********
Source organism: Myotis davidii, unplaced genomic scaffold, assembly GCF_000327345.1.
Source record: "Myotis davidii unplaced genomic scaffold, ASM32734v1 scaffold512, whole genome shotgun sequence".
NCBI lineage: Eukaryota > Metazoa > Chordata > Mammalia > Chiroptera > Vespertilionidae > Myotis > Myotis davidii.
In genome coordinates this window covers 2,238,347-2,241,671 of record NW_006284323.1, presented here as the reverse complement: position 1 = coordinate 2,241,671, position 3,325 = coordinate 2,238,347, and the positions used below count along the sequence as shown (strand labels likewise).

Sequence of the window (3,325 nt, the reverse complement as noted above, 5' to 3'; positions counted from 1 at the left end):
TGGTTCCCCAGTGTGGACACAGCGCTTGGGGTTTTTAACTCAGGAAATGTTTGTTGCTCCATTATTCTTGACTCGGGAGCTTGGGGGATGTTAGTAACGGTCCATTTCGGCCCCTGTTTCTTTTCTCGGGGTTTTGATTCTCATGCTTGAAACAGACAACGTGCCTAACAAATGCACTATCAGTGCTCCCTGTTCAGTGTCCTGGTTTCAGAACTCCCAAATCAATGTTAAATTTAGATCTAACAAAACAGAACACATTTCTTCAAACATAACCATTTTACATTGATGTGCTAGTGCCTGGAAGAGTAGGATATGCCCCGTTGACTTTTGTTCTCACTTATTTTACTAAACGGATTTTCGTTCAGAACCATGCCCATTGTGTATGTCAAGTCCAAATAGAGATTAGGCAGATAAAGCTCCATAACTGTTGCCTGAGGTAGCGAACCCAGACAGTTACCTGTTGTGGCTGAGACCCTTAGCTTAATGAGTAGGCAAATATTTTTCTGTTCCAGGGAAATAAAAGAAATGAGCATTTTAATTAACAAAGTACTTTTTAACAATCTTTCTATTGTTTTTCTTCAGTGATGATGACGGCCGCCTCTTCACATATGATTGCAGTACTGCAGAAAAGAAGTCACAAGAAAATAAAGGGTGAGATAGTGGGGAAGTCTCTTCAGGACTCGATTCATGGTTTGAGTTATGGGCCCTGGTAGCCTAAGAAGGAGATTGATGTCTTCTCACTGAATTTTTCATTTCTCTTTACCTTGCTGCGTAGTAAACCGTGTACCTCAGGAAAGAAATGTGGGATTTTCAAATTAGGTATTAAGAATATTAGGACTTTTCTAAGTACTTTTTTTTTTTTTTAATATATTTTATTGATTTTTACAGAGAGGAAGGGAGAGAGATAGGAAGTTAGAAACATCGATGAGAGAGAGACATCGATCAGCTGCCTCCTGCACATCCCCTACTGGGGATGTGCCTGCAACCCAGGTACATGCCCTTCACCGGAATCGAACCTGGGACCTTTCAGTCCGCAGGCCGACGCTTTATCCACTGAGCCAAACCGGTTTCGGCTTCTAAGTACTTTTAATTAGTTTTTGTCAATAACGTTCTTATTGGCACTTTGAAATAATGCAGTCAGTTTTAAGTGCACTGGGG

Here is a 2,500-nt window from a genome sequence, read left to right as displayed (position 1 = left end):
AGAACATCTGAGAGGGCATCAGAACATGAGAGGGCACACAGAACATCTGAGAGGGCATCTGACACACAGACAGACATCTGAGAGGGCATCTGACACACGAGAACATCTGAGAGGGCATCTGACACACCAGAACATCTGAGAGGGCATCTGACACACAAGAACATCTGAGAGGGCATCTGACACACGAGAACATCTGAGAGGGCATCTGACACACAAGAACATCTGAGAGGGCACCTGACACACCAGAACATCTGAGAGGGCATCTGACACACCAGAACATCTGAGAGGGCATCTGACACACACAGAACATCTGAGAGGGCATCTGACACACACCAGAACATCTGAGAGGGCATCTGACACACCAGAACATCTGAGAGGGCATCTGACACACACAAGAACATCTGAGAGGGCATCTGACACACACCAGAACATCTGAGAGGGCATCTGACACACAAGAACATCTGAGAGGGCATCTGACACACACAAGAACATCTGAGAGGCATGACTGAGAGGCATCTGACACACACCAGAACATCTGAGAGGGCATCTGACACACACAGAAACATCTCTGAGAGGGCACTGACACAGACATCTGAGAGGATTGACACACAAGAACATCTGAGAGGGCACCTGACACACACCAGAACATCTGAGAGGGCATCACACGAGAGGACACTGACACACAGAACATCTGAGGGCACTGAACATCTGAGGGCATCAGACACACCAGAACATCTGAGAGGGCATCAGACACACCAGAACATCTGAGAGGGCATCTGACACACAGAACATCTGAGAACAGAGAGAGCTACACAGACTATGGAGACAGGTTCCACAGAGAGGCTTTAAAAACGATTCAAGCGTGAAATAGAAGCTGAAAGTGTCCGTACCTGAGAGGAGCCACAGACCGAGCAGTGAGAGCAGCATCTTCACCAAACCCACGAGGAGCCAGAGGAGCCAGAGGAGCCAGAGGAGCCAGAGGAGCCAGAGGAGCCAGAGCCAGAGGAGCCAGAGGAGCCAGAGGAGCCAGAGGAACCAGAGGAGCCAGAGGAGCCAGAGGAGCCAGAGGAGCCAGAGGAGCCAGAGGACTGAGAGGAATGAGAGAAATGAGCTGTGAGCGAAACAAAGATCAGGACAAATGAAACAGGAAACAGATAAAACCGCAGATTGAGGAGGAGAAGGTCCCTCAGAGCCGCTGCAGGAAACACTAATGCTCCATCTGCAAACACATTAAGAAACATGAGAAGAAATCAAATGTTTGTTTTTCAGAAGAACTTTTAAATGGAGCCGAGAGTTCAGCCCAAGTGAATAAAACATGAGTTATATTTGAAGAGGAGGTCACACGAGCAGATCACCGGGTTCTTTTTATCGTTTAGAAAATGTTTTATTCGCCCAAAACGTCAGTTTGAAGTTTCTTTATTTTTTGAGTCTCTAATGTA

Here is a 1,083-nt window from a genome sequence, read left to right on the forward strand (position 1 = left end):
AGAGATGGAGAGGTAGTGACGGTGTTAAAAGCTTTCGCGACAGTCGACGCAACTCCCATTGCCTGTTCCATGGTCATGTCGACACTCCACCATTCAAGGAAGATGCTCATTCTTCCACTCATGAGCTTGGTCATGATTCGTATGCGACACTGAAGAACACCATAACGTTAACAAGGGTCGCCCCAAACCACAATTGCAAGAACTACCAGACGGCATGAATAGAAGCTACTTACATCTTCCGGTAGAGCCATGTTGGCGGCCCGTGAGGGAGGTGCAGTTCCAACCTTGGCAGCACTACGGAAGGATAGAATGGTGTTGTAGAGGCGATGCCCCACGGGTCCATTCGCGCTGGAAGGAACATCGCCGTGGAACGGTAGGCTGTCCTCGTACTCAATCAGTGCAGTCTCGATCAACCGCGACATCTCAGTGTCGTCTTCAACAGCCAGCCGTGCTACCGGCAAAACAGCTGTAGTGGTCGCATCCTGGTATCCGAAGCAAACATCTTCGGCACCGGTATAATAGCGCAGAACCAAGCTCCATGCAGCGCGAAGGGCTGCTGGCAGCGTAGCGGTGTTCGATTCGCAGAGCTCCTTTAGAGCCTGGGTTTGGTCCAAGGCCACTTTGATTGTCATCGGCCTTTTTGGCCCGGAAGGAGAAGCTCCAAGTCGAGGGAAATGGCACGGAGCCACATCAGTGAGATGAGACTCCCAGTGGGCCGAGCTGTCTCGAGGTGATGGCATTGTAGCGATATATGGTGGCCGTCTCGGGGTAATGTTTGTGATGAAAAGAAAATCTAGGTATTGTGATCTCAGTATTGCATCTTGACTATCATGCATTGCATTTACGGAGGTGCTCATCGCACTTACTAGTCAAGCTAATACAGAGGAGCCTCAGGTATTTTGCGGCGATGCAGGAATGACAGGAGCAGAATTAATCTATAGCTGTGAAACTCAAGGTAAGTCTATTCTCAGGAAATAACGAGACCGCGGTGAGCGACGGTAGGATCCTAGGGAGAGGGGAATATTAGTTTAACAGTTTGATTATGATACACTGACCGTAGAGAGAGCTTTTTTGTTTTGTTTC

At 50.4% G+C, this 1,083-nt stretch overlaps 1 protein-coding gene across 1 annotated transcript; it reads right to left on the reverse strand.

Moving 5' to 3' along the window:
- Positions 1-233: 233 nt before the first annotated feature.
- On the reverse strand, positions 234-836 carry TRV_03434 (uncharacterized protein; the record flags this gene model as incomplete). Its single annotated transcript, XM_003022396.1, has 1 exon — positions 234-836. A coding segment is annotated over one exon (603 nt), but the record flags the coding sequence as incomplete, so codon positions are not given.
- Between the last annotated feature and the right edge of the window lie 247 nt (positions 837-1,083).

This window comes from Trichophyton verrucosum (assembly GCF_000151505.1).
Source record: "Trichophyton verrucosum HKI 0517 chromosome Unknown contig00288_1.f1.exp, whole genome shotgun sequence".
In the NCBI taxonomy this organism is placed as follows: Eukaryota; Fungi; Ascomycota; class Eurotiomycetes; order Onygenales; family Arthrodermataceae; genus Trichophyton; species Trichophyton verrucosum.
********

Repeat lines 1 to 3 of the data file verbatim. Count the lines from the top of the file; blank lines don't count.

Source organism: Myotis davidii, unplaced genomic scaffold, assembly GCF_000327345.1.
Source record: "Myotis davidii unplaced genomic scaffold, ASM32734v1 scaffold512, whole genome shotgun sequence".
NCBI lineage: Eukaryota > Metazoa > Chordata > Mammalia > Chiroptera > Vespertilionidae > Myotis > Myotis davidii.